It’s been just over a decade since interest rates last rose in the UK, meaning that many homeowners with mortgages will never have experienced a rate increase.
The Bank of England’s Monetary Policy Committee last lifted rates in July 2007, taking the base rate to 5.75 per cent before the financial crisis caused it to plummet. By March 2009, interest rates had fallen to just 0.5 per cent. They remained at this level until August 2016 when, following the UK’s vote to leave the European Union, the Committee vote to trim rates to 0.25 per cent as part of a major stimulus package to prevent the economy destabilising.
To give some idea of the magnitude of impact the drop in rates has had, consider someone with a hypothetical rate of 2 percentage points above base rate. A £150,000 25-year repayment mortgage at a rate of 7.75 per cent would have paid £1,133 per month in 2007. The same mortgage today, at a rate of 2.25 per cent, would cost nearly half this at just £654 a month.
Are rates about to increase?
Recent months have seen growing speculation that a rate rise could be imminent, with many economists predicting that we may see an increase as early as November.
Mark Carney, governor of the Bank of England, has done nothing to allay these thoughts, warning in September that some perhaps do not fully appreciate that rates could rise “over the coming months”. The MPC at that point voted by seven to two members against changing rates in a bid to support economic growth.
It is worth noting though that Mark Carney has previously hinted that a rate rise may be on the cards, only for rates to then hold steady, so there are certainly no guarantees that an increase will happen.
However, the general consensus among economists seems to be that rates will rise, with 31 out of 50 economists in a Reuters poll forecasting a rate hike at November’s meeting. In contrast, in a poll taken ahead of the September meeting, only three out of 59 economists predicted an increase before the end of the year.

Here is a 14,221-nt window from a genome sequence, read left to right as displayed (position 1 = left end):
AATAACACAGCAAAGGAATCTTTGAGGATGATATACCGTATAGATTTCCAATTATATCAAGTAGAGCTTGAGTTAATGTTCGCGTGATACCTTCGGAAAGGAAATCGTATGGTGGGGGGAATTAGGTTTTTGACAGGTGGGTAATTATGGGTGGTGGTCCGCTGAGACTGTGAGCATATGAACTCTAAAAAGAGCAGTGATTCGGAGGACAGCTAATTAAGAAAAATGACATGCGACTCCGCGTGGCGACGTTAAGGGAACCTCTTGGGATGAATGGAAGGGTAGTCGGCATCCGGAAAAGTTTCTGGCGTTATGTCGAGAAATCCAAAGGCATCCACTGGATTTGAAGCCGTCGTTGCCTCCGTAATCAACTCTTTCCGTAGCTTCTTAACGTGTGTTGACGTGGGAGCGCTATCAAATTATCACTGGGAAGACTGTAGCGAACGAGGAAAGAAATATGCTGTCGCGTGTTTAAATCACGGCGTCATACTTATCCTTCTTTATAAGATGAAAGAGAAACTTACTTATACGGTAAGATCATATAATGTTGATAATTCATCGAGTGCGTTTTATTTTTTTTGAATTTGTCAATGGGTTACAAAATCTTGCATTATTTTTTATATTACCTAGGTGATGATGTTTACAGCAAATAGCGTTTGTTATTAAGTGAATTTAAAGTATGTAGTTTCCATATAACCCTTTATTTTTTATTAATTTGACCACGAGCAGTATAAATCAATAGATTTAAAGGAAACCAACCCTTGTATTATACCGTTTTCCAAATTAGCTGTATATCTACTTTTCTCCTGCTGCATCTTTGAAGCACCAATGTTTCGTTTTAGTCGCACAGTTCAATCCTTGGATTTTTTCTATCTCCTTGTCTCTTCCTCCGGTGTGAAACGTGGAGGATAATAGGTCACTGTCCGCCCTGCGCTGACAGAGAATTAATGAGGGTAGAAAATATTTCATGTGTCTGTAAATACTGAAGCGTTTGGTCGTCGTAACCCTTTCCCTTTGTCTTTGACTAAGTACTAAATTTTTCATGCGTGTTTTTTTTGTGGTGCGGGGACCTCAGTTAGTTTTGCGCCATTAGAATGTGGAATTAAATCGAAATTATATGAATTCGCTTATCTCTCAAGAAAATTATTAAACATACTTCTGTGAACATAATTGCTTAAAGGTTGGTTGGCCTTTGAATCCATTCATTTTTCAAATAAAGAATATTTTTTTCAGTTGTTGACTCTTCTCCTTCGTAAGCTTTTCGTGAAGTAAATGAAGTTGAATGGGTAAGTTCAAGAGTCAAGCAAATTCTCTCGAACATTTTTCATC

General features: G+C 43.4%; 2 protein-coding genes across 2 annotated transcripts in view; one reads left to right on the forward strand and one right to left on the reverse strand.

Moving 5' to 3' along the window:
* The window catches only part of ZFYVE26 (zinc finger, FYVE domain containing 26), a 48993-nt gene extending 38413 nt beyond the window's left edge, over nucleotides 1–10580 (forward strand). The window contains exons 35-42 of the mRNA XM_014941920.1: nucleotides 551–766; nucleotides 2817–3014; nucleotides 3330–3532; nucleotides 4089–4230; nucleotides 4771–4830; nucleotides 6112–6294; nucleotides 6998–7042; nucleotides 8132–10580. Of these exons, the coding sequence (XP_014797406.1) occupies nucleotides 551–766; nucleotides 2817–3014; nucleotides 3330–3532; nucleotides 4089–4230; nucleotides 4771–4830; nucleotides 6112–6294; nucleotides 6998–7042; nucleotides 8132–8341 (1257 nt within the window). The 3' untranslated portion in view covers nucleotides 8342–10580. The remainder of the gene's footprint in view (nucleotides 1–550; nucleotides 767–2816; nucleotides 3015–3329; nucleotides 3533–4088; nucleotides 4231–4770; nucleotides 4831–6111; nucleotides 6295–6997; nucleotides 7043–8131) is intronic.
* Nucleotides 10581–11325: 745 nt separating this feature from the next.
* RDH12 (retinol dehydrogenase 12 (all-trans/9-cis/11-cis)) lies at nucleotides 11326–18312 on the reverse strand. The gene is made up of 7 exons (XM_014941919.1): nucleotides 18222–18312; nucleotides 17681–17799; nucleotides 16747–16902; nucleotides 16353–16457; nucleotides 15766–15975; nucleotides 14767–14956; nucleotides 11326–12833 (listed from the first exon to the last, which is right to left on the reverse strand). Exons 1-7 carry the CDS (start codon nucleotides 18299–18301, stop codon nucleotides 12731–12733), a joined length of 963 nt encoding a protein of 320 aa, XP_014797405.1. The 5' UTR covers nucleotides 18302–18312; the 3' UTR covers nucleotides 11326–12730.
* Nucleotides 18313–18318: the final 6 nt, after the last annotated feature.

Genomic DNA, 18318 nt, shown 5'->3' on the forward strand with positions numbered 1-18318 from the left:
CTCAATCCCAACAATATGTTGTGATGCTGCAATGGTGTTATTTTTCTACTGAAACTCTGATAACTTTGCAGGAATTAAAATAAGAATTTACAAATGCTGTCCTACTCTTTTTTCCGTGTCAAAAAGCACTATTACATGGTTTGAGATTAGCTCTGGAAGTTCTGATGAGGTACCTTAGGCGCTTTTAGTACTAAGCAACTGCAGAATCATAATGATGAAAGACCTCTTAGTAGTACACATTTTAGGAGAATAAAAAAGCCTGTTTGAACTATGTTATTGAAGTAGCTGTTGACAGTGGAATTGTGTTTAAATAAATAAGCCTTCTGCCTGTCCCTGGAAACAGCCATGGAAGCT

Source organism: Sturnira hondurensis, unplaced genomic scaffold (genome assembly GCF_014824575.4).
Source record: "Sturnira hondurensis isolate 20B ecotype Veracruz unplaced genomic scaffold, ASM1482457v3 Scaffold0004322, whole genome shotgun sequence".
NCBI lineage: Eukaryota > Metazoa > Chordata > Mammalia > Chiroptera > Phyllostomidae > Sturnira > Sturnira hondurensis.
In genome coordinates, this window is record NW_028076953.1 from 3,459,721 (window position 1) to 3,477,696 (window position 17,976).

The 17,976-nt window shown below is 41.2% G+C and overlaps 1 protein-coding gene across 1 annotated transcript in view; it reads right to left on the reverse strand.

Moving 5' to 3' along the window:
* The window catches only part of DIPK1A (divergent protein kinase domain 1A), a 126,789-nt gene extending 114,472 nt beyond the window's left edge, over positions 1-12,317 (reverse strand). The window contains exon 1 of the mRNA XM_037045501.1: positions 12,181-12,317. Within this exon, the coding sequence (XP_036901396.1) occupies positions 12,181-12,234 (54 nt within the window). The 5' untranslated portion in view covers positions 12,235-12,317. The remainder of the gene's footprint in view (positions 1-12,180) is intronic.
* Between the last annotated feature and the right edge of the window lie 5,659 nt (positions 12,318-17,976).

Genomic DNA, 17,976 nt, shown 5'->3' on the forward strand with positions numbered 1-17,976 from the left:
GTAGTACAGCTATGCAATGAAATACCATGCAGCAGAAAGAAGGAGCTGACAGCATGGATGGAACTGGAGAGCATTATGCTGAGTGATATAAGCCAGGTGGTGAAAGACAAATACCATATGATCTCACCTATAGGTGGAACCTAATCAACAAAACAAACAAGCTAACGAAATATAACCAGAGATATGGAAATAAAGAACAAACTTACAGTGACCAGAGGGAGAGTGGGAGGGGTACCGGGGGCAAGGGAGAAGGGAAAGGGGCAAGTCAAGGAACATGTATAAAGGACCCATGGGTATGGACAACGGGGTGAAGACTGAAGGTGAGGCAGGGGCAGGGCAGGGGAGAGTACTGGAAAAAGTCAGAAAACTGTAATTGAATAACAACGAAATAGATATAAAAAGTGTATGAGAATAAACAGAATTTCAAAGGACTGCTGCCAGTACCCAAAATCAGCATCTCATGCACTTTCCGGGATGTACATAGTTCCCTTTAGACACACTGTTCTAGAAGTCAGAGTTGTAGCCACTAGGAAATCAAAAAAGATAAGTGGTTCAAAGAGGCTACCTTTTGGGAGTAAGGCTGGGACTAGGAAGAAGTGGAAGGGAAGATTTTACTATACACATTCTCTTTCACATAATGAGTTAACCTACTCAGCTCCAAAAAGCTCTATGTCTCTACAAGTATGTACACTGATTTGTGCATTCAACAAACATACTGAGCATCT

Percentage point rise prediction
Nationwide Building Society has said it also expects a quarter percentage point rise in November, but sees any increase only having a “modest” effect on already stretched UK households. This is mainly due to the fact that the majority of new mortgages taken out in recent years have been fixed rate deals that protect homeowners from higher monthly payments when interest rates rise.
However, there are plenty of households who are on variable rate deals and whether an increase takes place or not next month, it is vital for borrowers to ensure they are prepared for higher rates.
The expectation of a rate rise has pushed up swap rates – one of the factors that will determine how lenders price their fixed rates. This has led a growing list of lenders to hike their fixed rate mortgage deals, typically by around the 0.20 percentage point mark, although some fixes have gone up by more than this.